Well, I said in my review that the high-tension Brazilian kidnap thriller “A Wolf at the Door” was highly impressive stuff, and it seems the jury at the Miami Film Festival agreed. Not only did Fernando Coimbras' debut feature take the top prize at last night's festival awards ceremony, beating nine other films in the Knight Competition for Spanish and Latin American narrative cinema, but Coimbras was further rewarded with the Best Director award.
That the jury — led by Spanish producer Enrique Lopez Lavigne, whose credits include “The Impossible” — chose to doubly honor Coimbras in this fashion marks a serious show of faith in a filmmaker whose snappy arthouse-genre chops have serious crossover potential. (“A Wolf at the Door” also won the Latin Horizons section last year at the San Sebastian fest, where it premiered; Brazil has a formidable candidate for Oscar submission here.) It's not as if the competition was lacking: among the films it beat were Mexican coming-of-age dramedy “Club Sandwich,” about which I enthused earlier this week, and the tightly-wound Chilean revenge thriller “To Kill a Man,” which was a Grand Prize winner at Sundance in January. (The latter was handed the Future Critics' Jury Award.)
The corresponding Documentary Competition was equally strong — so much so that the doc jury (headed by “Born Into Brothels” Oscar winner Ross Kauffman) couldn't decide on one winner. Sharing the top prize were two American films that have already made a splash on the festival circuit: Jesse Moss's “The Overnighters” and Charlie Siskel and John Maloof's “Finding Vivian Maier.” The former was a critical sensation at Sundance, where it landed a Special Jury Prize; the latter, which hits theaters later this month, debuted in Toronto and has gained plaudits in Palm Springs and Berlin. I'm looking forward to catching up with both.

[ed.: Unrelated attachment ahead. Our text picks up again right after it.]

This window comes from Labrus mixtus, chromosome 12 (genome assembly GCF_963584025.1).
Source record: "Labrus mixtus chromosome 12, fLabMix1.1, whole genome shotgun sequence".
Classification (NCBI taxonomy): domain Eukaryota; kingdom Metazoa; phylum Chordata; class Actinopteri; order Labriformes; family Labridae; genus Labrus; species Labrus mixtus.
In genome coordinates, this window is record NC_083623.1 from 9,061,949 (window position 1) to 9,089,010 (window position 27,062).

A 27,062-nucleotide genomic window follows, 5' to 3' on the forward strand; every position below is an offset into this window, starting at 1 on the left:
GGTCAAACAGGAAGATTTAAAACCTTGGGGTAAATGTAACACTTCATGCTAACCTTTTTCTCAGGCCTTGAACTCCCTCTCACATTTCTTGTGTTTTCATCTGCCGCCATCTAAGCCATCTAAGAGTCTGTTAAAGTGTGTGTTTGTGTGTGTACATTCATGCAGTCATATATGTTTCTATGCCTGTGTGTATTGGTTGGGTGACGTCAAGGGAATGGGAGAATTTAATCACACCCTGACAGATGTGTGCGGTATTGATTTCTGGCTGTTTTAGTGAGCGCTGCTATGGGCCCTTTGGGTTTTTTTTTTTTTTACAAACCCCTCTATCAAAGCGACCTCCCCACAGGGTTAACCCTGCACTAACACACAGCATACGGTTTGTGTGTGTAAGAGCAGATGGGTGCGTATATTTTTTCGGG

The Audience Awards, meanwhile, split the difference between high-profile fare and more far-flung options. “The Mountain,” a mountaineering tale from the Dominican Republic, won the documentary section, while the popular favorite in the narrative section was John Turturro's comedy “Fading Gigolo,” which stars Woody Allen as an unlikely pimp to a middle-aged hustler played by Turturro himself. The Miami fest has been generous to Turturro: the actor-director was the recipient of their annual Career Achievement Tribute last week.
The world premiere of Raymond De Felitta's Bronx-set crime story “Rob the Mob” — in which the “City Island” director collaborates once more with Andy Garcia — followed the award presentations, with the Miami-raised actor's arrival on stage greeted with whoops of approval from the crowd. Rum-fuelled festivities followed at the city's spectacular Freedom Tower, a Mediterranean Revival beauty that put me oddly in mind of “Vertigo” — this is a festival that puts as much thought and invention into its parties as its programming.
I'm heading back to London today, but there's more Miami coverage to come; stay tuned for more reviews, as well as interviews with Garcia and festival director Jaie Laplante.
The full list of winners:
Knight Competition – Grand Jury Prize: “A Wolf at the Door” (Brazil)
Knight Competition – Best Director: Fernando Coimbra, “A Wolf at the Door” (Brazil)
Knight Competition – Best Performance: Nora Navas, “We All Want What's Best For Her” (Spain)
Knight Competition – Best Documentary: (tied) “Finding Vivian Maier” (USA) and “The Overnighters” (USA)
Ibero-American Opera Prima Award: “Mateo” (Colombia)
Honorable Mention: “We Are Mari Pepa” (Mexico)
Jordan A. Ressler Screenwriting Award: Maria Gamboa, “Mateo” (Colombia)
Miami Future Critics' Jury Award: “To Kill a Man” (Chile)
Audience Award – Narrative Film: “Fading Gigolo” (USA)
Audience Award – Documentary: “The Mountain” (Dominican Republic)